Monday morning in a light snow, Ralph Frye, who operates one of the state's smallest dairy farms, parked his tractor in the shed -- the last of his corn had just been hauled to storage for the winter.
Thanksgiving this year is right in line with the end of the harvest for Mr. Frye. The end of the growing season in a "pretty good year" in Mr. Frye's understated estimation.
Far better than 2012 when the hot, dry weather affected his corn crop. The grain was too dry to ferment well in the silage, which stressed Mr. Frye's herd since it depends on the corn for feed.
At any time, Mr. Frye, 63, has between 39 and 46 cows producing milk. As of this week, there were 82 cows in the herd, with 39 cows milking, 18 heifers too young to milk or in their first pregnancy, and 11 calves.
Usually, he cannot give such an exact count. Calves are born regularly, the males are sold, and older cows are sent to the slaughterhouse. But this week he was moving his stock around and he paid attention to their numbers.
Everything is set for winter at the Unity farm.
That does not mean there is nothing left to do but milk cows.
When this week's snow melts, Mr. Frye will be back in his fields to chop the corn stalks left from the combine. He uses a no-till method of planting, and chopped stalks decompose more easily. Throughout the winter he will work on his equipment, making sure everything is in running order when it is time to plant again.
On Monday, Mr. Frye and his farm hand, Ryan Long, were out in 20-degree weather moving the wagons that held the last of the corn harvest. One by one, five wagons and a dump truck were emptied of their loads of kernels. The grain slowly poured into a grain auger that lifted the corn into a long trailer. A truck would later drive the load for storage at a grain elevator in Ohio.
The herd has already started to eat the corn silage that Mr. Frye and Mr. Long chopped and bagged this fall year. And that more nutritious feed is producing more milk per cow.
In March, on last year's corn, the cows each produced an average of 59.6 pounds of milk a day. In July, they were producing 60.5 pounds a day. But in November, when they were fully on the fresh corn silage in their feed, their average milk volume has been 67 pounds a day.
Still, it could have been a better year, Mr. Frye said.
He replanted the fields in which damage from a late frost to his soybean crop was the worst. In hindsight, he said, he should have replanted his other fields as well. He uses the soybeans to help feed his herd.
His final yield of about 40 bushes an acre was not only below the average projected for the nation by the U.S. Department of Agriculture for this year, but also below last year's average when there was a drought. Nationally, farmers were projected to have an average yield of soybeans of 43 bushels an acre. Last year the average yield was 41.9 bushels.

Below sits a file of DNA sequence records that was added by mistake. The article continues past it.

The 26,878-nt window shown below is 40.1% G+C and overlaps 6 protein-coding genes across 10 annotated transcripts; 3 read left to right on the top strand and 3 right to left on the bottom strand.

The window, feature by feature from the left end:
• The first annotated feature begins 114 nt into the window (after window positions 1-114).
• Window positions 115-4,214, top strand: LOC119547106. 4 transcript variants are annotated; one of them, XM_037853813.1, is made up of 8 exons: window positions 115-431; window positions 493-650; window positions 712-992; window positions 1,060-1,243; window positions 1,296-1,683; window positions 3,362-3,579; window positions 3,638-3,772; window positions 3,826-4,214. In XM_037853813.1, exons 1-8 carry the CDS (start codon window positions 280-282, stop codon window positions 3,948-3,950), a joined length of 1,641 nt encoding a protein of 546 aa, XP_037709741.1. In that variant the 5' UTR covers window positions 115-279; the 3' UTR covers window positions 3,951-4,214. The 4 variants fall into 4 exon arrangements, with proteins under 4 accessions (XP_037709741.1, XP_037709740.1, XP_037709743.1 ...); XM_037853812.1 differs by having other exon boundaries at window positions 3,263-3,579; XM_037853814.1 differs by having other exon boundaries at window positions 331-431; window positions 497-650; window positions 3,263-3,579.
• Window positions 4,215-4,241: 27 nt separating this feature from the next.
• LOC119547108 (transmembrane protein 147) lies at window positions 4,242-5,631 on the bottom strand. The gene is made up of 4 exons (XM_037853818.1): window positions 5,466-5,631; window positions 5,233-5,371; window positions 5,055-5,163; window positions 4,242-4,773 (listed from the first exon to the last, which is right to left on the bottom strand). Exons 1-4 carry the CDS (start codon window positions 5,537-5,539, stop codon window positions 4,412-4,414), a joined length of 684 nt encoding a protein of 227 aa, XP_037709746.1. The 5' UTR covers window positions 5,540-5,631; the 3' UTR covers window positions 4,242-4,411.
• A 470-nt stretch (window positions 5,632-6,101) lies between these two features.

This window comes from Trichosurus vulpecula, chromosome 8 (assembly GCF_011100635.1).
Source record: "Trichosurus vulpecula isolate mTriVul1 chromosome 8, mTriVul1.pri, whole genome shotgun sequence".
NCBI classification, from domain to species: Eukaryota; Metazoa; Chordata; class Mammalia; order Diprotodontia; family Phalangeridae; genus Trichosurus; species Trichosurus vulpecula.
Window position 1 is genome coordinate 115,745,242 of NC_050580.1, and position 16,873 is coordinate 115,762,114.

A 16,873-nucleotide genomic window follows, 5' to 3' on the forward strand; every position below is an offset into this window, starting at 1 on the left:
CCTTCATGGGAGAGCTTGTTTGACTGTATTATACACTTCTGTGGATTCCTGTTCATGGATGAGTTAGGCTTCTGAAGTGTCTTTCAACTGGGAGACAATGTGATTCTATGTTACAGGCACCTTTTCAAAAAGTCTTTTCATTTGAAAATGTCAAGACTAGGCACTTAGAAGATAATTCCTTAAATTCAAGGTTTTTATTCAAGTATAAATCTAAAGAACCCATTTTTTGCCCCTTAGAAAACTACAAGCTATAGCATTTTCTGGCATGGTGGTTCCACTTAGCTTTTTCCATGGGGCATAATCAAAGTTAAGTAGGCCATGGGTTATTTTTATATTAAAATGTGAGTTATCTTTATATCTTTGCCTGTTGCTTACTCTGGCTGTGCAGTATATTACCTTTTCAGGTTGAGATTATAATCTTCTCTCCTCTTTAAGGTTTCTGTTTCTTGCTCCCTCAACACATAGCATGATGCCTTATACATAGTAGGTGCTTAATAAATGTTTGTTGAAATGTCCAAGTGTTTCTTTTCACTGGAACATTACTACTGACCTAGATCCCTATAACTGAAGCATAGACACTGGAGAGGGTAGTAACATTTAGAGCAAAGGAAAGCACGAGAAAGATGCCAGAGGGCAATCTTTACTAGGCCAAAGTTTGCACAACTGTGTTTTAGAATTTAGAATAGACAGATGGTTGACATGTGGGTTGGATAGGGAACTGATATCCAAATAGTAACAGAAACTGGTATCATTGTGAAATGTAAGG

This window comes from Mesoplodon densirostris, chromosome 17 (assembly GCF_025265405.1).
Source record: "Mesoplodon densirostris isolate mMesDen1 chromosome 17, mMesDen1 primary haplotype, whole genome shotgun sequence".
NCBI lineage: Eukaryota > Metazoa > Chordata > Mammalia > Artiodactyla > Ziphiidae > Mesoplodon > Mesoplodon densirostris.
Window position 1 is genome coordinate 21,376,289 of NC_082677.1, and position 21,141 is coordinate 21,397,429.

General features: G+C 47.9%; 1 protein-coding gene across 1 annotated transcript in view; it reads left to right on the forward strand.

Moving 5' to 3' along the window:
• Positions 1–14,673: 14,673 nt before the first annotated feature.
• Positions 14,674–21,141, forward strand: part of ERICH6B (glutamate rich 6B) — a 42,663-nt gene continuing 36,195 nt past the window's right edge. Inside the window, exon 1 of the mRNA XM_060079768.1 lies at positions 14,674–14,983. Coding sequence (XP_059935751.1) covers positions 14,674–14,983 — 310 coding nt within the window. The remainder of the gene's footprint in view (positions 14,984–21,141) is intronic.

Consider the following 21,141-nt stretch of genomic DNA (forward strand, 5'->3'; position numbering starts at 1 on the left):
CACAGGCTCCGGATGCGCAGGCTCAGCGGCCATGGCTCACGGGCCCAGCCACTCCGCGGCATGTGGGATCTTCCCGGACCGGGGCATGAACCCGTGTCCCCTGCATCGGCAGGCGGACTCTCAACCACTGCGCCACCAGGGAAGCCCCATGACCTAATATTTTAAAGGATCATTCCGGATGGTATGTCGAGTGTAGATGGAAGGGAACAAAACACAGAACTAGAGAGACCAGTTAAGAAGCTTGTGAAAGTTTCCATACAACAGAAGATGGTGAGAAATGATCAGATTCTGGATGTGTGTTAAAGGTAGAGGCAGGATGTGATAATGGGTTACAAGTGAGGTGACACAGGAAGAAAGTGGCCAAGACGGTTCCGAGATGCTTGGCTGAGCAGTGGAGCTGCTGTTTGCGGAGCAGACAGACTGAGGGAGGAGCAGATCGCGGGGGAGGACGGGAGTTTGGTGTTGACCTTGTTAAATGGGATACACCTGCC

Mr. Frye hasn't gotten the final tally of how much corn he sent to storage at the grain elevator. He expected his yield to be about 160 bushels an acre, which is about in line with the national average.
Last year, corn prices were around $7 a bushel, with the average yield for farms falling to 123.4 bushels an acre because of the drought that hit the Midwest. This year's corn prices, according to the USDA, could fall to as low as $4.10 a bushel.
For Mr. Frye, corn prices are a bit like money in the game of Monopoly. He grows the corn he needs to feed his herd. So when the prices are up, he is happy that he doesn't have to buy corn, and when they are way down, he is glad he doesn't depend on selling it.
Milk prices are another story. Selling milk is how Mr. Frye makes his money.
The uniform price per hundred pounds of milk was $19.77 in October. That price, which varies depending on different incentives such as the health of the cows, is set by USDA in the milk marketing area including the Pittsburgh. In October 2012, the uniform price was $19.67.
Milk prices are also caught up in federal political gridlock. An impasse on the farm bill that is being debated by Congress could cause milk to be priced based on a 1940s-era formula that could trigger drastic increases in milk prices for consumers.
Mr. Frye and his wife are also feeding off this year's harvest.
Ann Frye said her freezer is full of frozen sweet corn that her husband planted on an acre along the driveway and green beans from the vegetable garden. Mrs. Frye said she alternates cooking the corn and beans, but maybe next year more variety would be nice.
She also froze some peaches and berries, and put up jars of tomatoes for sauce and pickles after a good cucumber crop.
This Thanksgiving morning at the farm will start like any other. Mr. Frye will be in the shed before 6 a.m. to bring his milkers into the barn. Then he will work his way through the stalls, milking the cows, four at a time. The steel pipe running through the barn that starts out so cold to the touch will warm as the fresh milk flows through to the holding tank.
When he is done, the cows will rest as he cleans the milking apparatus and readies breakfast for the herd, a mix of the fermented corn silage, cracked corn, soybeans and haylage, which is hay that has been stored in a silo and allowed to ferment.
When they are done eating, they will be led out to the field for the day.
Mr. and Mrs. Frye will sit down for dinner at the home of their son, Todd, and his wife, Carolyn, less than a mile away.
"He has a bigger kitchen," Ralph Frye said. Carolyn Frye will cook the turkey, the pasta and the ham.
Ann Frye will bake the pies.
After dinner, Ralph Frye will head back to the barn and milk the cows again. Being thankful doesn't mean a day off from farming.
Ann Belser: firstname.lastname@example.org or 412-263-1699.